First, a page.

Arts Collaboratory is


Arts Collaboratory is an ecosystem of twenty-five like-minded organizations situated predominantly in Asia, the Middle East, Africa, and Latin America, all of whom are focused on collective governance. The organizations engage in expanded artistic and curatorial practices for social change, as well as sustainability practices in their respective contexts, with the aim of being effective in and beyond the field of art. The network operates as an active ecosystem, where knowledge and strengths are brought together and harvested in processes of collective organization. It is a radical experiment in exploring the potentiality of art and social transformation when the experiences, dreams, and critical reflections of cultural practitioners from across the globe are allowed to meet.

Founded in 2007 and currently in its third phase of life, the network strives for horizontality among members. Each of the participating organizations commits to common ethical principles and contributes to the ecosystem’s health by way of translocal triangles made up of three organizations. An annual assembly for collective decision-making and knowledge exchange is hosted rotationally by the members. Otherwise the ecosystem regenerates itself through collective projects and small-scale meetings called Bangas, which are based on a “call for gathering” for friendship, reciprocal support, collective study on a particular subject/issue, and tooling. Arts Collaboratory is a place for self-care and working in common across territories to form a community of solidarity based on mutualism, empathy, and vulnerability. The aim of unlearning capital- and productivity-driven working methods is central to the way the network thinks but also lives. Instead of filing reports, members participate in collective and consistent study practices that prioritize process and openness over success.

These principles are given form in collaborative artistic projects that range from residencies, exchanges, and curatorial enquiry, to grassroots action and co-publications across the ecosystem. Such projects create tools that allow for new channels of creation and “radical imagination” beyond geographic, political, and linguistic divides.


Arts Collaboratory was established in 2007 by two Dutch foundations, DOEN and Hivos, as a funding program and as a platform for knowledge-sharing among artist initiatives in Africa, Asia, Latin America, and the Middle East. Its aim was to support the growing number of artistic organizations providing alternatives to the oft-lacking or inflexible arts scenes in their local context, and to strengthen the South–South connections between these initiatives. Soon the Mondriaan Fund joined, supporting the exchange between Arts Collaboratory–linked organizations and the Dutch arts field. In 2013 the program of Arts Collaboratory was redesigned with a revised mission to promote sustainable, collaborative, and open visual arts practices that contribute to social innovation and emphasize building translocal communities among participants. From here, twenty-three participating organizations were selected by the funders to constitute the core of the community. To better facilitate the knowledge-sharing and relation-building process within the network, DOEN and Hivos initiated a collaboration with the arts organization Casco Art Institute in Utrecht, the Netherlands.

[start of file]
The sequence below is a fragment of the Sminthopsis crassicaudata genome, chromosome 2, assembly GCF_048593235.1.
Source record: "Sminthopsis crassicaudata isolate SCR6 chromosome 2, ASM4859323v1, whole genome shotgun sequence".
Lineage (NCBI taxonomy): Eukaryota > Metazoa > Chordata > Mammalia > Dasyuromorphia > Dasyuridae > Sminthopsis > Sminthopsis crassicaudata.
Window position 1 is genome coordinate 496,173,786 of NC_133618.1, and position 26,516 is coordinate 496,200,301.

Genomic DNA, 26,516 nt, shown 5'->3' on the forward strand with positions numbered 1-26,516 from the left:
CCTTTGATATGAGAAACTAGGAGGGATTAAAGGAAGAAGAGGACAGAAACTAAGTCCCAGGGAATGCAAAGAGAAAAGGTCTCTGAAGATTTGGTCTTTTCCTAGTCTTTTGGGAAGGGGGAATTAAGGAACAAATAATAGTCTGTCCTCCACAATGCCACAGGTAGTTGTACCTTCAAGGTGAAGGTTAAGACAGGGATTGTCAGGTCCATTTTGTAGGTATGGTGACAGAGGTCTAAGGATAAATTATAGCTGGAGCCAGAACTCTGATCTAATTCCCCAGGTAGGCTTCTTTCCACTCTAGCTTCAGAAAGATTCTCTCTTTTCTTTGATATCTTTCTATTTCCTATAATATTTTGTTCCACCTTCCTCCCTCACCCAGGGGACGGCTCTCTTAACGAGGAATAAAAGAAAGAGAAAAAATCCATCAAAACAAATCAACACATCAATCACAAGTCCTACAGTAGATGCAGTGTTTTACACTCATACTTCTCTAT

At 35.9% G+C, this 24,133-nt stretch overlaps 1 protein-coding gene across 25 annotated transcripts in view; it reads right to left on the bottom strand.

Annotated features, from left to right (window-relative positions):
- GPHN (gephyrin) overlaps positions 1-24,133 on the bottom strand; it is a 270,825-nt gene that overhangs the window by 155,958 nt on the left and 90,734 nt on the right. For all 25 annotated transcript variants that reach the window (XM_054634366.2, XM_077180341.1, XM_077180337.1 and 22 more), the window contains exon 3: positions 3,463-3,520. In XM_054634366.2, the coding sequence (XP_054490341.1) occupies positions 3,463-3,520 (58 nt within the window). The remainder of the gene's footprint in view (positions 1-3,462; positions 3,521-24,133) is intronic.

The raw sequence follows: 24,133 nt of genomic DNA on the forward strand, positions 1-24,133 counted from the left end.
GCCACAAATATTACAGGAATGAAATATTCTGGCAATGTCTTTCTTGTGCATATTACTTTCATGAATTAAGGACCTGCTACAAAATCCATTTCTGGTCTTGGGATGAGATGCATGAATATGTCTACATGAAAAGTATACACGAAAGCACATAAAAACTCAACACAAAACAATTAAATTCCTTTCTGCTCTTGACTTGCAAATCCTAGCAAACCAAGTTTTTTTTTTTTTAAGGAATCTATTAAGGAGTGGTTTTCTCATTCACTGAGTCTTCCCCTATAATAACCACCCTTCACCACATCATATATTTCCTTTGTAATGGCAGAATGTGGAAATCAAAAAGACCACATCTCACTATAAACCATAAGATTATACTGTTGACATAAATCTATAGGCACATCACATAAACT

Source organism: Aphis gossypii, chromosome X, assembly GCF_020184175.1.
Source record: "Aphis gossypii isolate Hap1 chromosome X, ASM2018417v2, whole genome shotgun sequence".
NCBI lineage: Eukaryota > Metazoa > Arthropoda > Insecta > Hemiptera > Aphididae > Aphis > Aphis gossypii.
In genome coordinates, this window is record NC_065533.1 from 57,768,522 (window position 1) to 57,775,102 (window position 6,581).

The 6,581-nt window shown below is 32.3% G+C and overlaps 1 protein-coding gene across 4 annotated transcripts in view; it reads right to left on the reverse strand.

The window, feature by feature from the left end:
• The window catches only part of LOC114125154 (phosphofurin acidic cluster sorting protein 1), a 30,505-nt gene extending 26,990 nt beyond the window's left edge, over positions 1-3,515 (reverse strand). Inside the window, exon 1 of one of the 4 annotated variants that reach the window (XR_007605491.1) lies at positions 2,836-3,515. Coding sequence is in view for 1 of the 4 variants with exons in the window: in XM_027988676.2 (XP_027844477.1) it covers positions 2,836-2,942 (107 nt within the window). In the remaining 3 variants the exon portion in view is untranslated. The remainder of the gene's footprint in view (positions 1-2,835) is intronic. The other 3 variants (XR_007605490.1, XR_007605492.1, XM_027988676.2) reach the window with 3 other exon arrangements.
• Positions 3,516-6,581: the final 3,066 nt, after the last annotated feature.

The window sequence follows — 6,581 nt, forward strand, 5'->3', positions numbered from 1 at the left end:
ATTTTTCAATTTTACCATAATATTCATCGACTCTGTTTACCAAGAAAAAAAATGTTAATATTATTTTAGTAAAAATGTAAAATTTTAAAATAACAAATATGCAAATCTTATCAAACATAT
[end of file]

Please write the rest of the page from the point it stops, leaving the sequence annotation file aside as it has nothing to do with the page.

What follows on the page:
The phase following 2013 focused on building trust and sharing through face-to-face meetings in assemblies, “tents”, and institutional residencies. These gatherings produce and develop collaborative projects between the participating organizations. From 2015 Banga meetings merged the previous tent and institutional residencies strategies as a method for organizational care, knowledge exchange and tooling. Following the 2015 Senegal Assembly, Arts Collaboratory members agreed to go further in their collaboration and develop a common vision, articulated in the Future Plan. The Future Plan was also used to negotiate self-governance and mutual accountability that values transparency around struggles and failures instead of dressed-up reports that satisfy trajectories of progress, selection, and evaluation. In light of the paradigm shifts, the position of DOEN, Hivos, and Casco were revisited. Both DOEN and Casco became members of the ecosystem. Hivos remains as an observer for the time being with potential interest in joining in the future. In this process, key areas of enquiry are the rethinking of funding models; methodologies of working with art locally and transnationally while unlearning the current modalities of working; and, most importantly, devising a self-sustainable and open system of translocal collectivity.